Joystick steering will cut loader operator fatigue and boost machine productivity in repetitive-cycle operations such as scrap and recycling, agriculture, utilities and material handling, says Case Construction Equipment.
The benefits of joystick steering are enjoyed every working day by operators of large wheel loaders in mining and quarrying applications, says Case Construction Equipment's Mitch Blake. Why, the former operator has often wondered, should his brethren driving smaller full-sized loaders on construction jobsites not have the same opportunity?
Well, Case is making joystick steering available as an option on all wheel loaders from the 2-cubic-yard 521E up. This will, says Case, cut operator fatigue and boost machine productivity in repetitive-cycle operations such as scrap and recycling, agriculture, utilities and material handling. "It's a more effective and efficient way of steering for those short cycles," says Blake, Case brand marketing manager. "It puts the flow much quicker through the steering system to allow that machine to steer a lot faster."
Case's joystick steering can be used in all gears and work modes, operating at full response with the loader traveling at under 12 miles per hour and, for controllability, at 80 percent when over 12 miles per hour. Activation of joystick steering is not recommended for roading.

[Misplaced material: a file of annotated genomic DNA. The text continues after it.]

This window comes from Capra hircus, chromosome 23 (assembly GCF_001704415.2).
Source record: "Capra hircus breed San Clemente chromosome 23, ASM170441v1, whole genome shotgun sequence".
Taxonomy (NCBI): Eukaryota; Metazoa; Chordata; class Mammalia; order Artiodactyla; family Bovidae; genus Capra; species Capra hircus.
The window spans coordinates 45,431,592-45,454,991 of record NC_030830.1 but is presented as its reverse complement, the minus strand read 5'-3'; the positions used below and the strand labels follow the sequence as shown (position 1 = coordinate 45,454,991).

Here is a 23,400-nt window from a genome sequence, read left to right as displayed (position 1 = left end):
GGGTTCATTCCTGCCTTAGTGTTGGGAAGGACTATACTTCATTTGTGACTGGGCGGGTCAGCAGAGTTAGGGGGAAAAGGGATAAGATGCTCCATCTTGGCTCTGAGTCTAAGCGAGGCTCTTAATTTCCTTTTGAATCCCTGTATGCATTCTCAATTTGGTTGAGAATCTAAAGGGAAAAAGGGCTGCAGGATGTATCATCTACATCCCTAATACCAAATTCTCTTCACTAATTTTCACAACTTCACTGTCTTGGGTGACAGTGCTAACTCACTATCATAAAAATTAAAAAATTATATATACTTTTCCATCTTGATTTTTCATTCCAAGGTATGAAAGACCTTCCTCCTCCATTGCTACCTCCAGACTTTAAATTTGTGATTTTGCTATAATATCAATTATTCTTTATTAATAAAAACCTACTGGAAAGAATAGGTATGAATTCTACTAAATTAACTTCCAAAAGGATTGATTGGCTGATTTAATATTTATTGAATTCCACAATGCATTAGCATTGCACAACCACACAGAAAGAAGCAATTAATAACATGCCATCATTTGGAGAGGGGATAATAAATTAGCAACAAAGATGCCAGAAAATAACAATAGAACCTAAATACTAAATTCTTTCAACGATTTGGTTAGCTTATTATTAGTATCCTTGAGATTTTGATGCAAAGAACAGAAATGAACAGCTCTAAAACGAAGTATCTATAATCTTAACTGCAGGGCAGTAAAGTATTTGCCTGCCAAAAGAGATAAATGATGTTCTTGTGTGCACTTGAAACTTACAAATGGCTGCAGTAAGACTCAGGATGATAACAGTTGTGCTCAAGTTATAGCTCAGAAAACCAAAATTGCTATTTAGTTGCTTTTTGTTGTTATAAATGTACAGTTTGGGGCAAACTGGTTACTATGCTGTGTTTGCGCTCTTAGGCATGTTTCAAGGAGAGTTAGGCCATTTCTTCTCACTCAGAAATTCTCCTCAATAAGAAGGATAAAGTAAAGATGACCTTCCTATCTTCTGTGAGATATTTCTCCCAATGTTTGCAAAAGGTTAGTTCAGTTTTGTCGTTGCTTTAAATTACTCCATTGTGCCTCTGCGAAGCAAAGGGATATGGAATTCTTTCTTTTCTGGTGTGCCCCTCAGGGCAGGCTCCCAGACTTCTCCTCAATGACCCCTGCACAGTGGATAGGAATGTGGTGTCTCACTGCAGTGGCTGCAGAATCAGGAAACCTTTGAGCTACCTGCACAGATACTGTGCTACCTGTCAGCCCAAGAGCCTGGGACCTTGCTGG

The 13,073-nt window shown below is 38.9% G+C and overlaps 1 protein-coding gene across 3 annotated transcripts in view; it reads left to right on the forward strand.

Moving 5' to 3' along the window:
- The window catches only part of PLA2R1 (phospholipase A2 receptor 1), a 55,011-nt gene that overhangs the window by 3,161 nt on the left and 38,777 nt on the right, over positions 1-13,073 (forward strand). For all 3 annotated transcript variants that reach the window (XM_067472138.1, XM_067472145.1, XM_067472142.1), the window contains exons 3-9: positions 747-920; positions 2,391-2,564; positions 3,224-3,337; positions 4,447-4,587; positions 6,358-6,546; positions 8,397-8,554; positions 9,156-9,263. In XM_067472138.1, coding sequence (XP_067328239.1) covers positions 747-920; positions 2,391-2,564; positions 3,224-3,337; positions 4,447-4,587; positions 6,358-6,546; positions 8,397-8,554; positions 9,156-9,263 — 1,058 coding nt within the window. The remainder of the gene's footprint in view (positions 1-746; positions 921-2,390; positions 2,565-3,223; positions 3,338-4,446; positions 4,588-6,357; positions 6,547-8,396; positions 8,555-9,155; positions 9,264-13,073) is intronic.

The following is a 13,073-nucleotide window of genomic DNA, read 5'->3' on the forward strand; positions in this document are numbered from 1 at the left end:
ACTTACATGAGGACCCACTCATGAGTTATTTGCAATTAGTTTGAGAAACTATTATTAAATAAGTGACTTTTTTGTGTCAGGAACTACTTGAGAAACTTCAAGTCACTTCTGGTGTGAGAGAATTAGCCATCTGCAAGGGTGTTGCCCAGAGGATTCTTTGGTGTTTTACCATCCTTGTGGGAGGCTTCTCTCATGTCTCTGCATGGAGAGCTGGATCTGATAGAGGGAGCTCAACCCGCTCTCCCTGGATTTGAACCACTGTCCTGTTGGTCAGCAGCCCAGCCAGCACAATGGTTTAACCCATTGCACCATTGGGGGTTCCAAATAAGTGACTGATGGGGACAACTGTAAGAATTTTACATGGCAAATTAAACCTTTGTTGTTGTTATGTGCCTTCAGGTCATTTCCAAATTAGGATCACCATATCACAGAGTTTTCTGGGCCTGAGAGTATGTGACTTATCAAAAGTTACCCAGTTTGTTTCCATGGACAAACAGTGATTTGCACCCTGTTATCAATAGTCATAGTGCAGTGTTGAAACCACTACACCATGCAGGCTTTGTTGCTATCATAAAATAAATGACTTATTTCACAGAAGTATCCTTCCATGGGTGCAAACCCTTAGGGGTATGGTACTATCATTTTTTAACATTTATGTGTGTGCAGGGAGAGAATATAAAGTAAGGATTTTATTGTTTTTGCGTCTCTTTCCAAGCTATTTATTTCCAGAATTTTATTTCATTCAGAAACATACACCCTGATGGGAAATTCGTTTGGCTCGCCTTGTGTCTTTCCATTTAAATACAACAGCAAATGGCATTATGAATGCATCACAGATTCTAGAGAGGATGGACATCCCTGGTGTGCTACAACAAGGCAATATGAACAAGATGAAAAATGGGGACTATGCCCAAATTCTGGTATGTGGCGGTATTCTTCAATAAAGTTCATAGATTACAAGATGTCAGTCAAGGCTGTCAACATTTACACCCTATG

Housed in the left armrest of Case’s full-sized E Series wheel loaders, the optional feature includes a joystick lever, a forward, neutral and reverse switch, and a transmission kick-down switch. It will, says Blake, be a welcomed feature for shoulder-sore operators who have had to rely on the steering-wheel knob. "That knob helps," says Blake, "but you're always moving that arm, elbow and shoulder in a circular motion. You do that a couple of hundred, even a thousand times a day while you're loading a machine, and it aches after a while. Well, this brings all that steering function, forward-neutral-reverse function and kick-down function into one hand, at rest, with very low-effort controls, basically fingertip controls."
Joystick steering is designed to complement, not eliminate, the steering wheel of Case’s E Series loaders, says Blake. "If for some reason you bump the steering wheel when operating the joystick steering, automatically the priority of the steering takes back over at the wheel," he says. "And if you lift up the armrest for any reason, it deactivates the joystick steering for safety reasons."
Joystick steering is being made available as option immediately on the five Case wheel loader model sizes ranging from the 118-horsepower 521E up to the 274-horsepower 921E. It will eventually be available for the 320-horsepower 1221E also.
|Case E Series Wheel Loaders|
|Model||Net Engine Output (hp)||*Operating Weight (lb.)|
|* Operating weight for basic model configuration|
The F Series compact wheel loaders— 21F, 121F, 221F, and 321F—are completely redesigned.
Upgraded to Tier 4-Interim with an 11.9-liter engine, the 1221F is a 355-horsepower wheel loader